I love the old adage ‘the best time to plant a tree was 20 years ago, then next best time is now. I personally love planting trees, they add instant impact to a space but at the same time hold so much potential for improving an area over time as they mature.
The addition of a tree to the garden or landscape can be one of the most important decisions you make when planning a garden, get it wrong and you’re up for a costly mistake not only in the expense but in the whole feel of you garden.
If you want something fool proof, hardy, suitable for pool soil, sculptural and edible you can’t go past the olive tree. This tree will start to bear fruit from four to five years old and will not only tolerate but thrive in poor dry soils. Olives make a great hedge as well as a standout feature tree, if you are using one as a centre piece I suggest spending some money on an old one as they have wizened gnarled bark that add character and interest to the garden.
The crepe myrtle is my go-to small garden feature tree as I feel it does it all. Amazing flowers in the heat of summer, right around the Christmas break, bright red deciduous autumn foliage colour that allows light in during winter where it can show off its salmon-coloured bark and of course the fresh new growth in spring. This tree is reliable in all types of soil and only gets better the hotter it gets. It can be left to create its own shape or can have a pollard prune every year to maintain a small size perfect for courtyards.
If autumnal colour is what you are after then the Chinese pistachio is one of the best for warmer autumns and winters, it seems to go a scarlet red no matter the temperature drop. It can also tolerate a variety of soil types and temperatures which is why it’s a popular street tree. You should know it is a medium sized tree that will get to 7-8 meters even 12 meters in the right conditions so plant accordingly.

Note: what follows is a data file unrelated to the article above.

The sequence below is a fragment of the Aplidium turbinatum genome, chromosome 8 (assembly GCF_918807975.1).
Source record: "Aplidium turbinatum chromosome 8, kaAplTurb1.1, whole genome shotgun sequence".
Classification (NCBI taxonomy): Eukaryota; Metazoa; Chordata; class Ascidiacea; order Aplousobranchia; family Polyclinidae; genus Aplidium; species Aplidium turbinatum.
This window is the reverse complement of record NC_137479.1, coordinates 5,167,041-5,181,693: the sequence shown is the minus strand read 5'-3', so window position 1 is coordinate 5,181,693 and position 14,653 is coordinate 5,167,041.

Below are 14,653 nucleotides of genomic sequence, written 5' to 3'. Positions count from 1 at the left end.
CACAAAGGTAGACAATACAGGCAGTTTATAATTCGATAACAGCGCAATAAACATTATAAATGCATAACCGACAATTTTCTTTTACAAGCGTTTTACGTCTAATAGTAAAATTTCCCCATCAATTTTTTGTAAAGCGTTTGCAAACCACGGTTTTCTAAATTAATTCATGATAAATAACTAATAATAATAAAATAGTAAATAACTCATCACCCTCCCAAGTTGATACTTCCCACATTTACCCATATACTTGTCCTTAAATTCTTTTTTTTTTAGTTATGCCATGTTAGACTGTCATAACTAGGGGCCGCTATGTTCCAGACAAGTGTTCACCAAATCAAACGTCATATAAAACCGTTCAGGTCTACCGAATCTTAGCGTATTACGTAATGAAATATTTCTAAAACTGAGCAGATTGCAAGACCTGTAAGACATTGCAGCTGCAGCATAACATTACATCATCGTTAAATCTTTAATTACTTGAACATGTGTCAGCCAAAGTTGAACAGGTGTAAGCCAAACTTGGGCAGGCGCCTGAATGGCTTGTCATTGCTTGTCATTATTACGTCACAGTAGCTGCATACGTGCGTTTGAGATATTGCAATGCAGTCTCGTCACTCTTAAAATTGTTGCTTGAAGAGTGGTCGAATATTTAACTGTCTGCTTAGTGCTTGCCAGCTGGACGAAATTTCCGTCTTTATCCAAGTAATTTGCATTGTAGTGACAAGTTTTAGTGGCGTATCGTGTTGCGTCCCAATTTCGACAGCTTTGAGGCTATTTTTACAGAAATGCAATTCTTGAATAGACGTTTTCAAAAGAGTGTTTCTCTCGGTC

The red flowering gum is a native that when in bloom is a real treat but you can bring that amazing flower into the garden with one of the dwarf varieties such as Corymibia ficifolia “Dwarf Orange” or the pink “Little Sweetie”. As well as being adaptable to most climates and soil this native will also attract birds and butterflies to the garden.
Pomegranates are similar to olives in their usage, an unusual but excellent hedging plant in green rather than the silver of the olive, beware it is deciduous so can be used to divide a space but shouldn’t be relied upon to screen. Like the olive the pomegranate thrives on poor soil and heat and will bear spectacular fruit that even if you don’t like the taste look like Christmas decorations in the garden. These trees also get better with age so look for twisted and character filled trunks.
Other trees that should get a mention include the native water gum Tristaniopsis laurina ‘Luscious’, a designer tree with a near perfect conical shape, white trunk yet black stems bearing glossy green leaves and a yellow flower. The Chanticleer pear, perfect for the formal garden and for tight spots due to its upright habit, Zelkova serrata a majestic large tree with deep green foliage and a stunning vase shape, only for the big garden but a show stopper none the less. For a wet garden with some room the Tuleupo or Nyssa sylvatica will supply the best autumn colour and for a drier spot the Jacaranda will bloom its head off in a cloud of purple. Of course, there are many more excellent trees for many a variety of aspects and soil types so consider all options before bringing a tree into your life.